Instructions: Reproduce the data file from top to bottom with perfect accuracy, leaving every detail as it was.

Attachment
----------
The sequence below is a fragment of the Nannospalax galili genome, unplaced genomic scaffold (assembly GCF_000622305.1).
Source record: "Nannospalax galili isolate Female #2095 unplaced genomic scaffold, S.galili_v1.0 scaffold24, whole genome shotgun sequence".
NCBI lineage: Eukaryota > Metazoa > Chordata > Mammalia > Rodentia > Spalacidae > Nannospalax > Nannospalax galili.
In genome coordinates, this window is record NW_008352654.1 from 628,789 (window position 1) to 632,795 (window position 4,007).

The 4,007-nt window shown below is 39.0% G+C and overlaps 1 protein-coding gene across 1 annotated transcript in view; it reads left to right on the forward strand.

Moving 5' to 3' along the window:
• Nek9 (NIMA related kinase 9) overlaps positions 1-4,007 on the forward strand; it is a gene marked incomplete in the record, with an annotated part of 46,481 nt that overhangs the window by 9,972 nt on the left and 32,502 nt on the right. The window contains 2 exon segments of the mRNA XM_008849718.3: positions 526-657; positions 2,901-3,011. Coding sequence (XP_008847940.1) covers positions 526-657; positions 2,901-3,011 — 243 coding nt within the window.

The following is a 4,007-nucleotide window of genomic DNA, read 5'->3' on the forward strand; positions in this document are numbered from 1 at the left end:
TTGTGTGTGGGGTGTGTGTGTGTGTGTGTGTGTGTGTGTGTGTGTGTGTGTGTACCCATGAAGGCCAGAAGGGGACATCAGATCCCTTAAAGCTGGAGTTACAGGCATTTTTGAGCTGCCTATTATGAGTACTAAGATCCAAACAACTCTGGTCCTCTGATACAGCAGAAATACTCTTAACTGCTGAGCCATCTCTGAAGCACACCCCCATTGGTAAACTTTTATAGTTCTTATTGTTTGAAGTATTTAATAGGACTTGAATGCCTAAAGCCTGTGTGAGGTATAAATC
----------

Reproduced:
The sequence below is a fragment of the Nannospalax galili genome, unplaced genomic scaffold (assembly GCF_000622305.1).
Source record: "Nannospalax galili isolate Female #2095 unplaced genomic scaffold, S.galili_v1.0 scaffold24, whole genome shotgun sequence".
NCBI lineage: Eukaryota > Metazoa > Chordata > Mammalia > Rodentia > Spalacidae > Nannospalax > Nannospalax galili.
In genome coordinates, this window is record NW_008352654.1 from 628,789 (window position 1) to 632,795 (window position 4,007).

The 4,007-nt window shown below is 39.0% G+C and overlaps 1 protein-coding gene across 1 annotated transcript in view; it reads left to right on the forward strand.

Moving 5' to 3' along the window:
• Nek9 (NIMA related kinase 9) overlaps positions 1-4,007 on the forward strand; it is a gene marked incomplete in the record, with an annotated part of 46,481 nt that overhangs the window by 9,972 nt on the left and 32,502 nt on the right. The window contains 2 exon segments of the mRNA XM_008849718.3: positions 526-657; positions 2,901-3,011. Coding sequence (XP_008847940.1) covers positions 526-657; positions 2,901-3,011 — 243 coding nt within the window.

The following is a 4,007-nucleotide window of genomic DNA, read 5'->3' on the forward strand; positions in this document are numbered from 1 at the left end:
TTGTGTGTGGGGTGTGTGTGTGTGTGTGTGTGTGTGTGTGTGTGTGTGTGTGTACCCATGAAGGCCAGAAGGGGACATCAGATCCCTTAAAGCTGGAGTTACAGGCATTTTTGAGCTGCCTATTATGAGTACTAAGATCCAAACAACTCTGGTCCTCTGATACAGCAGAAATACTCTTAACTGCTGAGCCATCTCTGAAGCACACCCCCATTGGTAAACTTTTATAGTTCTTATTGTTTGAAGTATTTAATAGGACTTGAATGCCTAAAGCCTGTGTGAGGTATAAATC